The Brew Shop

Drink proud. Love local. Brew well.

Columbus Brew Company's Big Brew Day - Introducing our Fraternal Twin Brews

If you’ve been following the blog (of course you have – you’ve read every post!) then you know that we scored some wort from Columbus Brewing Company on Big Brew Day during our Midwest Road Trip.  What does this mean?  Well, a quick brewing intro is probably in order.  And when I say quick, I mean very quick, a bit over-simplified, and absolutely non-technical.

Piping hot wort directly off CBC's line

Beer is made of four basic ingredients: grain, hops, water, and yeast.  To start, you grind up your grains, get them into some hot water (temperature is typically between 148 and 158 degrees) and let them sit in the hot water for some time, usually 60-90 minutes.  This process is called “mashing”.  At the end of your mash, you remove the liquid from the grains and are left with what is called “wort”.  You then boil the wort, adding hops at various intervals during your boil, which is again usually 60-90 minutes long.  From there you cool the wort, add some yeast (called “pitching” the yeast), and wait.  The yeast makes the bubbles and the giggles (carbonation and alcohol), as they say, converting your wort into beer.

So what the heck did we get from CBC?  We got liquid wort that had been through the mashing process but had not yet been boiled.  This means it was up to us to come up with a hop schedule and choose a yeast for finishing this beer.  We got about 3 gallons of wort in total so we decided to divide it into two batches and make just one small change in the hop schedules of the two batches, so we could taste the effect of the different hops.  Since these two beers were from the same wort, and we knew they would end up being very alike, we decided to call this our fraternal twins brew.  And who are the most famous fraternal twins we could think of?  The Olsen twins, of course!  Hence, Mary Kate and Ashley, the beers, were born.

Our twins boiling away

Our first challenge was to come up with the recipe.  Luckily, CBC provided an approximation of what the grain bill was for the wort AND told us that it’s the recipe they use to make their very own CBC Pale Ale.

The specs for CBC's pale ale wort

Knowing the CBC Pale Ale (delicious, big, and on the dank side of hops) we knew this was a big beer that we could essentially treat as an IPA when it came to choosing our hops.  This was great, because it meant we could go big on hops – a thing Julie particularly enjoys.  It was a natural step to decide to use Columbus hops, so we loaded up on Columbus additions for bittering, flavor and aroma.  But to keep things interesting, we decided to divide our recipe into two batches so that we could switch up one other hop used for flavor and aroma – a Rakau versus Centennial duel! (Warning: beer nerdery / details below)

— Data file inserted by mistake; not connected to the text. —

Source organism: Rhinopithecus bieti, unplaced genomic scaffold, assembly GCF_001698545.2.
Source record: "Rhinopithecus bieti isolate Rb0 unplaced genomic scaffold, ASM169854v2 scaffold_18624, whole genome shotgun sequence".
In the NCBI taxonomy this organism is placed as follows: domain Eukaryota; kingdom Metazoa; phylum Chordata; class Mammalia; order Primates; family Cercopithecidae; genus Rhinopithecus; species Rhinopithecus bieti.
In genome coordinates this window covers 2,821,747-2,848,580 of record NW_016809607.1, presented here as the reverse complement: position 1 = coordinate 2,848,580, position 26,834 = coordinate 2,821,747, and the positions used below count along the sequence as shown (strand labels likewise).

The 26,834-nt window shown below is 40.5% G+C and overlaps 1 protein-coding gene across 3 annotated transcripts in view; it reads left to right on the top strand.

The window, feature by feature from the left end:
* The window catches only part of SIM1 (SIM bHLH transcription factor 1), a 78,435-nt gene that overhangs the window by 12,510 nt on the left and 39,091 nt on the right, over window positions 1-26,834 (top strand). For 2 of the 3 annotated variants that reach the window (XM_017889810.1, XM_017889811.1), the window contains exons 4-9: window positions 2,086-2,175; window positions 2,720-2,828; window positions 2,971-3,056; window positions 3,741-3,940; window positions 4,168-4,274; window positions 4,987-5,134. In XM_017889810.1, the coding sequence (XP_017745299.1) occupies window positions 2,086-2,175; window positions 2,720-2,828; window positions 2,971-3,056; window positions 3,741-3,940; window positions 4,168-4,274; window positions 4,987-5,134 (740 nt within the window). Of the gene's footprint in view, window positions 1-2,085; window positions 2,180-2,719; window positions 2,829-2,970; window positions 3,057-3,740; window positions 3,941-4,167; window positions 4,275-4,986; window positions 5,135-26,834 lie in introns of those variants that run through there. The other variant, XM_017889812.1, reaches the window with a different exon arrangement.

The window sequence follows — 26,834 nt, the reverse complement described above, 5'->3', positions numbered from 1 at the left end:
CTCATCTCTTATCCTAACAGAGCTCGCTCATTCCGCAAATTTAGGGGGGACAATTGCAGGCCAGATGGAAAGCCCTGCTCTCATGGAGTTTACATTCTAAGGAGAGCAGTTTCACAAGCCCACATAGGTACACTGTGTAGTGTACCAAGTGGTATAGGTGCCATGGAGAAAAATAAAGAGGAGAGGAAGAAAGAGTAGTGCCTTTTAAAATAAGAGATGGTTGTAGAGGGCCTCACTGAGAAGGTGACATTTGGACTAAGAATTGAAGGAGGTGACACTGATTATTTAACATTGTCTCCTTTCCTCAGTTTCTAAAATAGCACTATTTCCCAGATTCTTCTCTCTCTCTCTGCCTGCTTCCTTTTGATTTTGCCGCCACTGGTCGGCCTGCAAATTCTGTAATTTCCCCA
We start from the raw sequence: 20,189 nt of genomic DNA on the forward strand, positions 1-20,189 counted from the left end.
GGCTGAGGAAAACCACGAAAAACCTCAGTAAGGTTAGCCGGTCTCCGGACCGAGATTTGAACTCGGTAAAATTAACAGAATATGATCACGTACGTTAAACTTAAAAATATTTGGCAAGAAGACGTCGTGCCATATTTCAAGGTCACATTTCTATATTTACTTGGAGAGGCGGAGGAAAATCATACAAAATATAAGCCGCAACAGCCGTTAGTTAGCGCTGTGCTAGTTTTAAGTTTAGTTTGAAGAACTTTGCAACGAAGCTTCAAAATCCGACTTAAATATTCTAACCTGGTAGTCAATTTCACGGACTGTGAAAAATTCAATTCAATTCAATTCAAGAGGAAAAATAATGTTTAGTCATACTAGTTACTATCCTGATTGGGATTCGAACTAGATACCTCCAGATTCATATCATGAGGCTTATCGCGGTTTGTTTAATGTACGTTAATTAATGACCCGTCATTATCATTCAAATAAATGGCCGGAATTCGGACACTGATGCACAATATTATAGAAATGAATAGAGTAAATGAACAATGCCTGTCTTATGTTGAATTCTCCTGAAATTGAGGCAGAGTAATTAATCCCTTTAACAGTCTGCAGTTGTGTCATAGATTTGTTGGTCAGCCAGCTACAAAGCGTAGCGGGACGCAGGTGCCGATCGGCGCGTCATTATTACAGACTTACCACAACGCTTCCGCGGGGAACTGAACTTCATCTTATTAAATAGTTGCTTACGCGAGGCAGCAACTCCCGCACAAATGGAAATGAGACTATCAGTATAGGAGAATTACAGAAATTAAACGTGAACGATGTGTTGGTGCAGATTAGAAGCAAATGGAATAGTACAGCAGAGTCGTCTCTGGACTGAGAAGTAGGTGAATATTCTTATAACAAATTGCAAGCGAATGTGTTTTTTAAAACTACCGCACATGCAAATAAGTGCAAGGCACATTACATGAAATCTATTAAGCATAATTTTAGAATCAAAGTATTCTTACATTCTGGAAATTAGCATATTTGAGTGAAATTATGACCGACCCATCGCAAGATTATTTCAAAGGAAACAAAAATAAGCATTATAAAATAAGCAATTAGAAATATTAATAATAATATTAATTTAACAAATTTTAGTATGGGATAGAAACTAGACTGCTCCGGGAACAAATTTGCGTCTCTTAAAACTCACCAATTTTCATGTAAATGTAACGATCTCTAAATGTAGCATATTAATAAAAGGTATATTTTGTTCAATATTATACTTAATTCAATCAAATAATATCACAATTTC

For the Mary Kate, we used: 0.15oz Columbus @60 min, 0.1oz Columbus and 0.1oz New Zealand Rakau @10 minutes, 0.1oz Columbus and 0.1oz New Zealand Rakau @2 minutes.  (Yes, those hop quantities are right – welcome to one gallon brewing!)  Original Gravity came in at 1.060.

For the Ashley, we used: 0.15oz Columbus @60 min, 0.1oz Columbus and 0.1oz Centennial @10 minutes, 0.1oz Columbus and 0.1oz Centennial @2 minutes.  Original gravity came in at 1.058.

As you can see, it was “go big or go home” on the hops, since our Columbus hops were over 15% alpha acid and Rakau and Centennial were both around 10%.  We used half a packet of Safale US-05 for each brew and tucked these ladies in to ferment in the basement.  A week in primary and two weeks in secondary, and bottling day was upon us.  Both beers smelled great on bottling day and had fermented down nicely.  Mary Kate’s Final Gravity clocked in at 1.009 and Ashley’s at 1.010.

The twins ready to ferement away

Two weeks later it was time for the taste test.  We looped the husbands in on this one – being homebrewers themselves, they were interested in how these brews would turn out, even if they shook their heads at the beer names.

Now those are some pretty labels...

It was very hard to distinguish between the two beers on smell.  The taste difference, though pretty subtle, was certainly there.  The Mary Kate came out a bit softer in the finish, smoother and just a touch fruitier.  The Ashley had punch and had that sort of in-your-face bitterness the four C’s often give. (‘Merica!)  Both beers were very well balanced, and we were glad we paired big hops with this grain bill.  Turns out, we are a group that likes our brews bitter, because we voted 3-1 for Ashley.  All in all it was a cool experiment and an awesome opportunity provided by CBC.  We look forward to next year’s Big Brew Day!